“But the parts of the budget that aren’t defense, Social Security, or Medicare/Medicaid (and I don’t think you even actually included Medicaid) make up around 40% of the Federal budget.”

    And these “entitlements” are funded via payroll taxes that supposedly collect and allocate funding directly, bypassing the general revenue stream. They are presently in surplus.

    “So I really don’t know what you mean by suggesting that the government’s waste is “primarily” in the programs you explicitly brought up.”

    I was referring to the fact that areas of government where you cite waste are relatively small. One could also look into the amount of “overhead” expenditure of private sector companies which provide the same services. What about waste among private health insurers?

    Good video, I presume, because I like the author and loved the book:

  • John Headley

    In the first part of what you say, it seems like you’re assuming I’m making a metaphysical contention about public vs. private sector “primacy” that just wasn’t there in what I wrote. The issue was totally about the inherent moral hazards being able to simple take money from other sources by your own decree. It would help communicate a lot if you refrained from assuming you had some kind of deeper insight into what I’m supposedly really saying that goes beyond what I’ve actually written about. I’m familiar with ordoliberalism. I don’t necessarily think there’s anything special about the state that per se gives it a unique vantage point for resolving market failures, and government failures can also be systemic problems. However, I’ve said in a prior comment on the facebook wall that I’m not in principle opposed to government allocation of resources or intervention in market processes. Governments can have problems, markets can have problems, and my position is nothing substitutes for a good, hard-nosed empirical look at what’s actually going on in our social institutions of any sort.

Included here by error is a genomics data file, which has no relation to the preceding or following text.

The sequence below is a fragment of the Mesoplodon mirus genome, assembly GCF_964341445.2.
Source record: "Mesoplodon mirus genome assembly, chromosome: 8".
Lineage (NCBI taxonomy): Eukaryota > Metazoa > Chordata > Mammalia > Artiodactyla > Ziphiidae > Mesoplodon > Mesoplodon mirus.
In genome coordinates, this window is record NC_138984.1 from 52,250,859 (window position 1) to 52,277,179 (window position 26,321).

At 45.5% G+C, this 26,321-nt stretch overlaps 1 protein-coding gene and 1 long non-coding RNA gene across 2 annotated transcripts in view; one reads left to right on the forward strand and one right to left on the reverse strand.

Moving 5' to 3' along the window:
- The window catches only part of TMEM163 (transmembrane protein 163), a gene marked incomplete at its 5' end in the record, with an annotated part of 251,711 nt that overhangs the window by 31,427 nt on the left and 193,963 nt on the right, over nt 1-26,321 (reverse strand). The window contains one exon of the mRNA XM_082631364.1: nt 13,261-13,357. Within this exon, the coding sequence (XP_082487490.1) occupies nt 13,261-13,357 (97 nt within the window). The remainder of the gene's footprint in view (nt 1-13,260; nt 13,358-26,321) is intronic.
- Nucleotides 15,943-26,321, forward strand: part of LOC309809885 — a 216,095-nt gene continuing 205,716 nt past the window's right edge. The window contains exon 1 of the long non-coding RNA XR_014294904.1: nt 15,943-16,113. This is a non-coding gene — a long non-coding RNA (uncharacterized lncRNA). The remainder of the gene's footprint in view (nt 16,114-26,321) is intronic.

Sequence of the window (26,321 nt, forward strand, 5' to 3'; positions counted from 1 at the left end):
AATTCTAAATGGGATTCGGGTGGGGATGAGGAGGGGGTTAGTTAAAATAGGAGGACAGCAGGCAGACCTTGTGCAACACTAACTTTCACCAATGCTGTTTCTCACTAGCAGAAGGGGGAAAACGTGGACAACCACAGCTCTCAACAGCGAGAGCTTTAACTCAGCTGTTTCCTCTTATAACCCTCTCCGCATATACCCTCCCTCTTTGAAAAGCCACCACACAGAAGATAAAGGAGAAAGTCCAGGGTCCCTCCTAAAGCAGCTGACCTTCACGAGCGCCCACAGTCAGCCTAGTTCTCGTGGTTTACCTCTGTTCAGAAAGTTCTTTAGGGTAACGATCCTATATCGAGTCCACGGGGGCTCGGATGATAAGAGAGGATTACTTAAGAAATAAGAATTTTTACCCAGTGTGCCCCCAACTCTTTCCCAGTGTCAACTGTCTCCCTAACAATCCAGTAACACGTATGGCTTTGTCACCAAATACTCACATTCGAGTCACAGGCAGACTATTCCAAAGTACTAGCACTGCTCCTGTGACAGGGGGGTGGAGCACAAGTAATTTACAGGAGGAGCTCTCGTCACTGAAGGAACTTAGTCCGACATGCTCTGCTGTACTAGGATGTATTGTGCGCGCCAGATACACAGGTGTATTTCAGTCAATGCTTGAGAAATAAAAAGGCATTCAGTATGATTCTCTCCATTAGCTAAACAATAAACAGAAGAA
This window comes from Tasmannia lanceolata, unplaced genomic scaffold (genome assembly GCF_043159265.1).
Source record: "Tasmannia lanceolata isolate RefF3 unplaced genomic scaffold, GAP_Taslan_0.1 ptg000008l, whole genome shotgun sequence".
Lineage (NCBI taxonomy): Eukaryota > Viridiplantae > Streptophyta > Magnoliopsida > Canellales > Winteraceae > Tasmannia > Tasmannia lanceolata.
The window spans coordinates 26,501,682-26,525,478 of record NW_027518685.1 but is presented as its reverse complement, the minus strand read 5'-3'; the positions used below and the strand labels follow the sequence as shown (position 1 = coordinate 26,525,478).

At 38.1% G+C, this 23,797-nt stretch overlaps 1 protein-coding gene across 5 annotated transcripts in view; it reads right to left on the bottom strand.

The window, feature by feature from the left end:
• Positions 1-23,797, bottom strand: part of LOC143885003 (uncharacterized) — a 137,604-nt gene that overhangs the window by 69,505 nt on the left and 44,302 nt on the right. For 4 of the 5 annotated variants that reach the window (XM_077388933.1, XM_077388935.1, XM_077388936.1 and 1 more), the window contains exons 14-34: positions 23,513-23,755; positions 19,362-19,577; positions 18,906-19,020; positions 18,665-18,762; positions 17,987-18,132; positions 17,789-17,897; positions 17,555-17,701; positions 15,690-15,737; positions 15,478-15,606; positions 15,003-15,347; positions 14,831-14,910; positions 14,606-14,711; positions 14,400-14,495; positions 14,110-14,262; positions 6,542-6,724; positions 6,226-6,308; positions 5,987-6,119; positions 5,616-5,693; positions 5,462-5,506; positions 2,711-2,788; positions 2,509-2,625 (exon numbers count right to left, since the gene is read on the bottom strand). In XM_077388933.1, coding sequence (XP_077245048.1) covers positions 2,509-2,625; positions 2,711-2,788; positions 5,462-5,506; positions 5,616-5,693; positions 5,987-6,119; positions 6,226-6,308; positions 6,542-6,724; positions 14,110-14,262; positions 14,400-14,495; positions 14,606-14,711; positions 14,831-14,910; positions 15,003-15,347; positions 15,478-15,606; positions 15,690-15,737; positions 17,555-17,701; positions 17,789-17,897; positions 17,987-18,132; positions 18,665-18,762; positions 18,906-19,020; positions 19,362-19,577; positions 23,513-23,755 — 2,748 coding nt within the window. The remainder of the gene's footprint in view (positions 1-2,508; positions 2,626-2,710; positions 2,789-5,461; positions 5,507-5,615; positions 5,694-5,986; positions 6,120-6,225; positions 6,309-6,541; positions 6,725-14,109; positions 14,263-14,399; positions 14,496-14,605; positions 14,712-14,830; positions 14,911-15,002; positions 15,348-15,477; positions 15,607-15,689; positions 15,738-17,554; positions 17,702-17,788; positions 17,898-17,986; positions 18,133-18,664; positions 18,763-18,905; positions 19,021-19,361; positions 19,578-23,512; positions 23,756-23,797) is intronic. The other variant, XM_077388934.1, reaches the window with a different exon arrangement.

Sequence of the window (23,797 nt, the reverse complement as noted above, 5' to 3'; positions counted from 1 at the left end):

So it’s true that there are certain goods that are provided by the public sector. I don’t know why, just on the basis of the little you’ve written, that you think that private entities are incapable of providing any of these, but it sounds (and I totally admit I’m speculating here) like you’re making a merit goods argument or possibly an argument that rests upon the recognition of positive externalities. We simply don’t know the opportunity costs of what tax revenues could have been used for if they had been left in the private sector. Is it possible we wouldn’t have an interstate highway system? Sure. Is it also possible that companies might have decided air travel or rail was a better way to ship goods? Is it possible we would have better and faster planes or trains if we hadn’t dedicated as much of our time and efforts to building and maintaining the interstate highway system for the last half century? What was lost in local community development by making it easier to just zip down the interstate to a tourist destination or a mega mall? Would it be viable to put offices in places that some people have to make 2- or 3-hour commutes to get to? Or would they have had to structure investment in business infrastructure in a more convenient, geographically diffused manner? We just don’t know, but to insinuate that we would just be scratching our heads not knowing what to do with ourselves if the government hadn’t stepped in seems manifestly implausible.